“This is a great idea,” enthuses the writer. “I’m stealing this idea.”

Why it is a bad idea:

“There is no bad to this idea,” Thompson argues. “Hence: stealing it.”

Foster a bloodhound for a weekend, try to get him to pick up Deadpool’s scent

Why it is a good idea:

“Dogs are great trackers and make the best of friends!” the writer explains. “Spider-Man could use some friends right about now.”

Why it is a bad idea:

“Who will walk that poor dog when Spider-Man is not around?” he worries. “Who?! Okay, I’ll do it.”

Canvas the five boroughs with “Have You Seen This Merc” posters

Why it is a good idea:

“Hey, posters work for garage sales, why not finding Deadpool?” admits Thompson.

Why it is a bad idea:

“Wade would constantly call the hotline with false information, sending Spider-Man all over the city/country/world, to the most ridiculous places,” he states.

Reach out to a super hero friend who might be better at this

Why it is a good idea:

“Now this is a great idea which Nick Lowe and Jordan D. White pitched for the first issue we worked on!” reveals the writer. “So you’ll actually see this in SPIDER-MAN/DEADPOOL #23. Spoiler alert: it totally works! Kinda.”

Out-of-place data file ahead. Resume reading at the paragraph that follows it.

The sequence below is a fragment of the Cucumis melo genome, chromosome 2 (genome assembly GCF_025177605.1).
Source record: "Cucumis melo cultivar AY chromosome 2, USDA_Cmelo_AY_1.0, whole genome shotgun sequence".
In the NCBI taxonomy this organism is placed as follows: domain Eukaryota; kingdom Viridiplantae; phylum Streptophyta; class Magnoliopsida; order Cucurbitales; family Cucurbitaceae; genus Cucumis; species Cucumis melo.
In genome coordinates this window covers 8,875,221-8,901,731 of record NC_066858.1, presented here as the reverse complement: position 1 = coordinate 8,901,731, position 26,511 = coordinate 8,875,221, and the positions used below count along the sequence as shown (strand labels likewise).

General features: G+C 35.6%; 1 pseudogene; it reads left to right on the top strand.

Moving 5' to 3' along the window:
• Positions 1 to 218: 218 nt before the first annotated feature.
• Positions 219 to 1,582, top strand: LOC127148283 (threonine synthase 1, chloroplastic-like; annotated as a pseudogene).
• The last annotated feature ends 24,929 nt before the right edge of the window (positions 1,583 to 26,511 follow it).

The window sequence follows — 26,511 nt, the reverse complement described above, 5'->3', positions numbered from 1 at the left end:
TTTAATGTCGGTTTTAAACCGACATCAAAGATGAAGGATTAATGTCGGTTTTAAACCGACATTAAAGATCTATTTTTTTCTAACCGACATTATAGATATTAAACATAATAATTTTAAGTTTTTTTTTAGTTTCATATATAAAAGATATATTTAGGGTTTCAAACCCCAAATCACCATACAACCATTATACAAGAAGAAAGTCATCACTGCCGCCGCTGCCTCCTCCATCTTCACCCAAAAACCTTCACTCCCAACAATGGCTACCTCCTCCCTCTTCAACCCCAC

Why it is a bad idea:

“Perfect idea is perfect!” Thompson contends. “It leads to shenanigans and fun and near death experiences! Fun for the whole family!”

SPIDER-MAN/DEADPOOL #24, by Robbie Thompson and artist Chris Bachalo, hits on November 22!

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Declan Shalvey breaks down the Canadian combatants' deadly dynamic!

Everyone’s favorite immortal Marvel characters tear each other to pieces in writer Declan Shalvey and artist Mike Henderson’s limited series DEADPOOL VS. OLD MAN LOGAN!

But the fighting between big mouth Wade Wilson and crotchety old James Howlett only teases at the larger game at play in this five issue event. With a new Omega-level mutant named Maddie on the run, the two heroes will have to fight a mystery organization—and each other—to keep her safe. And on November 15, issue #2 claws deeper into the battle and its surrounding secrets.

We spoke with Declan about writing and drawing comics—and what makes this team-up unlike any other.

Marvel.com: You’ve made the transition from artist to writer for this series. What’s that switch been like?

Declan Shalvey: With writing, I’ve gotten to dip my toe a bit, with the Nick Fury CIVIL WAR II: CHOOSING SIDES serial from last year and the VENOMVERSE story I did this year. In both cases though, I drew those stories as well. Writing an actual Marvel limited series for another artist seemed pretty intimidating, but a challenge I felt up to. I had just written a creator-owned graphic novel for another artist that ended up being roughly the same page count, so between that and the previously mentioned shorts, I think I’d built up enough confidence to do something as ambitious as DEADPOOL VS. OLD MAN LOGAN.

Marvel.com: As an artist, do you automatically illustrate the story in your head while writing a story? If so, does it make writing easier?